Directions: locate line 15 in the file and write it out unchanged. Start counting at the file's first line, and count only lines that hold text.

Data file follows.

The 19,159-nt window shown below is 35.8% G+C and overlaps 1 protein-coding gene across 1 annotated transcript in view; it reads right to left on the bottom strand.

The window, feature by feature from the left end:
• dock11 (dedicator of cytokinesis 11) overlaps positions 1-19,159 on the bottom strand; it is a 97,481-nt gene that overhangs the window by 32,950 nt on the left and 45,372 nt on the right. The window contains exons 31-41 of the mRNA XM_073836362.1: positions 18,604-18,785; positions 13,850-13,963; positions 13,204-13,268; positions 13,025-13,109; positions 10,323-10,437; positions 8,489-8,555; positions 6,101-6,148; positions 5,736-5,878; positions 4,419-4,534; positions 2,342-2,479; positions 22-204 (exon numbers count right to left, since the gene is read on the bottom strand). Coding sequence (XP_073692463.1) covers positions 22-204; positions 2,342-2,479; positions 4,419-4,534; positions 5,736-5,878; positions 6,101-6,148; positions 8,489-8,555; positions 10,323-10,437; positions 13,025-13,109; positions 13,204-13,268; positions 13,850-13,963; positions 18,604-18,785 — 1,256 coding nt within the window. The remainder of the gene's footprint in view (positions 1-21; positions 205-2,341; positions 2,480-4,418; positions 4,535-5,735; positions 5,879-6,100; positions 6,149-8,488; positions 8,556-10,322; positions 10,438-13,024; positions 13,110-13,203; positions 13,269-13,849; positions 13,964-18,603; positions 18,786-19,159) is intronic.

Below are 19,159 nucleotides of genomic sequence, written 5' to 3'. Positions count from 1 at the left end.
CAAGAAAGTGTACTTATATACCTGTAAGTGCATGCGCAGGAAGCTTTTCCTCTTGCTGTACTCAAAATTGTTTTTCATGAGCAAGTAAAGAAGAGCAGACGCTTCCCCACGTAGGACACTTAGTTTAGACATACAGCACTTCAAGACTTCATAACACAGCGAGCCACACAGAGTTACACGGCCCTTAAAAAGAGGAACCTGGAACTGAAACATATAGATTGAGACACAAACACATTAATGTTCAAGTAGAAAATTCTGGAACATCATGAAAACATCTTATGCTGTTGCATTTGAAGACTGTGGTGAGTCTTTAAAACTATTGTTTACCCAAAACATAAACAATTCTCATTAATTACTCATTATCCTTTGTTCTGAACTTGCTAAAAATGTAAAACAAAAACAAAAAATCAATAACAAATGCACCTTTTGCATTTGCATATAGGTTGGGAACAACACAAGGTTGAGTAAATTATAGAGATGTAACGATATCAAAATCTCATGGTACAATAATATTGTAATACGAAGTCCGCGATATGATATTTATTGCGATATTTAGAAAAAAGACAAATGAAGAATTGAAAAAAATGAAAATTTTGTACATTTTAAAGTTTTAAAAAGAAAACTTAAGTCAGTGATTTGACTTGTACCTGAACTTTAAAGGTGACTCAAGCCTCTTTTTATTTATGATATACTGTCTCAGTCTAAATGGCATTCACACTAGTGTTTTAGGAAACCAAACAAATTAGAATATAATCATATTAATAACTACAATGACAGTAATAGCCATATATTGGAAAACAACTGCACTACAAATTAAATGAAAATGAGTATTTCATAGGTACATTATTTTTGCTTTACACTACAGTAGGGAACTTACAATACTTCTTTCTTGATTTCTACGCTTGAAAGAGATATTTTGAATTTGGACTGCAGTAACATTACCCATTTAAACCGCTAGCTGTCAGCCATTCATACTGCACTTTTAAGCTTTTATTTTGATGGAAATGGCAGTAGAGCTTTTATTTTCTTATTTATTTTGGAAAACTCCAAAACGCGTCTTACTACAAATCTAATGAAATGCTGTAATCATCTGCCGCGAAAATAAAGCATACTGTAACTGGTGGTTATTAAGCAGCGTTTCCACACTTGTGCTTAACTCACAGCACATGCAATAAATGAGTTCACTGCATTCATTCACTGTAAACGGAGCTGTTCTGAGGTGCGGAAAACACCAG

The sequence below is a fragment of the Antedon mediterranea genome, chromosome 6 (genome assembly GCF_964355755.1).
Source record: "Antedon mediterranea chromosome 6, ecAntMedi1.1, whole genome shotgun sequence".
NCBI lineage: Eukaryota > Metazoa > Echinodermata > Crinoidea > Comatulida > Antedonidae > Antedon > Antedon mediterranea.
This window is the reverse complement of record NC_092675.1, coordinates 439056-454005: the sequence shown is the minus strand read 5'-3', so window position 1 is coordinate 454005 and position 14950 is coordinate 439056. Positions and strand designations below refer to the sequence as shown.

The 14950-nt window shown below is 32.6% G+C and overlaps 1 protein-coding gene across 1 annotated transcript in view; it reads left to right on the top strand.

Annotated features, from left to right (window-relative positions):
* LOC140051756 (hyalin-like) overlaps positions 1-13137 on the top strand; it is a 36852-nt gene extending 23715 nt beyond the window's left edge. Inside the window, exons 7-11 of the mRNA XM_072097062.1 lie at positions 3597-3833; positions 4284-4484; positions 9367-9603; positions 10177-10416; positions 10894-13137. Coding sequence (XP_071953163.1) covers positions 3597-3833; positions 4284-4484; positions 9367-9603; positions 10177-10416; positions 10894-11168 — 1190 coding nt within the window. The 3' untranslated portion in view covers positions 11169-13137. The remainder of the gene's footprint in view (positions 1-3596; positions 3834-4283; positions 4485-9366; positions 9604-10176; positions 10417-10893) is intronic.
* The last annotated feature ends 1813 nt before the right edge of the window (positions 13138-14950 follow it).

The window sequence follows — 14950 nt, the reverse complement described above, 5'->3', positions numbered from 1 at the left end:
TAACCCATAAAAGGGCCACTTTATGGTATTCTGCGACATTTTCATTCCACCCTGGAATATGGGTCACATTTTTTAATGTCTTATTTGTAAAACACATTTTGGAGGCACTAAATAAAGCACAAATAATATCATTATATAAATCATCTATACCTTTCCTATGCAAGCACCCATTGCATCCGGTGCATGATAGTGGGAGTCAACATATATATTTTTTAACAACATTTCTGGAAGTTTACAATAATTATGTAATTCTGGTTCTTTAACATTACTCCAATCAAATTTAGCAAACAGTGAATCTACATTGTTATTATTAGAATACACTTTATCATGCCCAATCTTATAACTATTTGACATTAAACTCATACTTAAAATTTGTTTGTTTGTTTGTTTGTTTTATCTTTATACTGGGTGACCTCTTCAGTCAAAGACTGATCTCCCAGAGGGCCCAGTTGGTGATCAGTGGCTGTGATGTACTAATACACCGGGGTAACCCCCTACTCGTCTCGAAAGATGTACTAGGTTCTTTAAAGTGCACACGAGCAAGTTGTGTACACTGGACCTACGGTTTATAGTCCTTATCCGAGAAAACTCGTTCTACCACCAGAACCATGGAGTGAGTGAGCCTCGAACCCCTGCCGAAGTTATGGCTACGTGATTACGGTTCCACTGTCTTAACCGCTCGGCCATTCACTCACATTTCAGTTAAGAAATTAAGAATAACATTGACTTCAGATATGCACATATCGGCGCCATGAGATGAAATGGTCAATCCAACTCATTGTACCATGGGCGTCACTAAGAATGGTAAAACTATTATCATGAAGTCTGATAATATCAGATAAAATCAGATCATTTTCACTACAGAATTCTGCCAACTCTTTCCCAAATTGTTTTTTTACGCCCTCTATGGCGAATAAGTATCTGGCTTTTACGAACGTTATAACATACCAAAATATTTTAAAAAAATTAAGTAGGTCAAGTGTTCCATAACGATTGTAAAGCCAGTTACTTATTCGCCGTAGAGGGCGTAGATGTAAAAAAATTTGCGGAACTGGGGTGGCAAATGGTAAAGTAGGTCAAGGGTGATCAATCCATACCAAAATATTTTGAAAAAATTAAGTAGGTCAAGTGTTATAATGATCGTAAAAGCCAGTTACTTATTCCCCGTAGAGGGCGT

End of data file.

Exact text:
TAACCCATAAAAGGGCCACTTTATGGTATTCTGCGACATTTTCATTCCACCCTGGAATATGGGTCACATTTTTTAATGTCTTATTTGTAAAACACATTTTGGAGGCACTAAATAAAGCACAAATAATATCATTATATAAATCATCTATACCTTTCCTATGCAAGCACCCATTGCATCCGGTGCATGATAGTGGGAGTCAACATATATATTTTTTAACAACATTTCTGGAAGTTTACAATAATTATGTAATTCTGGTTCTTTAACATTACTCCAATCAAATTTAGCAAACAGTGAATCTACATTGTTATTATTAGAATACACTTTATCATGCCCAATCTTATAACTATTTGACATTAAACTCATACTTAAAATTTGTTTGTTTGTTTGTTTGTTTTATCTTTATACTGGGTGACCTCTTCAGTCAAAGACTGATCTCCCAGAGGGCCCAGTTGGTGATCAGTGGCTGTGATGTACTAATACACCGGGGTAACCCCCTACTCGTCTCGAAAGATGTACTAGGTTCTTTAAAGTGCACACGAGCAAGTTGTGTACACTGGACCTACGGTTTATAGTCCTTATCCGAGAAAACTCGTTCTACCACCAGAACCATGGAGTGAGTGAGCCTCGAACCCCTGCCGAAGTTATGGCTACGTGATTACGGTTCCACTGTCTTAACCGCTCGGCCATTCACTCACATTTCAGTTAAGAAATTAAGAATAACATTGACTTCAGATATGCACATATCGGCGCCATGAGATGAAATGGTCAATCCAACTCATTGTACCATGGGCGTCACTAAGAATGGTAAAACTATTATCATGAAGTCTGATAATATCAGATAAAATCAGATCATTTTCACTACAGAATTCTGCCAACTCTTTCCCAAATTGTTTTTTTACGCCCTCTATGGCGAATAAGTATCTGGCTTTTACGAACGTTATAACATACCAAAATATTTTAAAAAAATTAAGTAGGTCAAGTGTTCCATAACGATTGTAAAGCCAGTTACTTATTCGCCGTAGAGGGCGTAGATGTAAAAAAATTTGCGGAACTGGGGTGGCAAATGGTAAAGTAGGTCAAGGGTGATCAATCCATACCAAAATATTTTGAAAAAATTAAGTAGGTCAAGTGTTATAATGATCGTAAAAGCCAGTTACTTATTCCCCGTAGAGGGCGT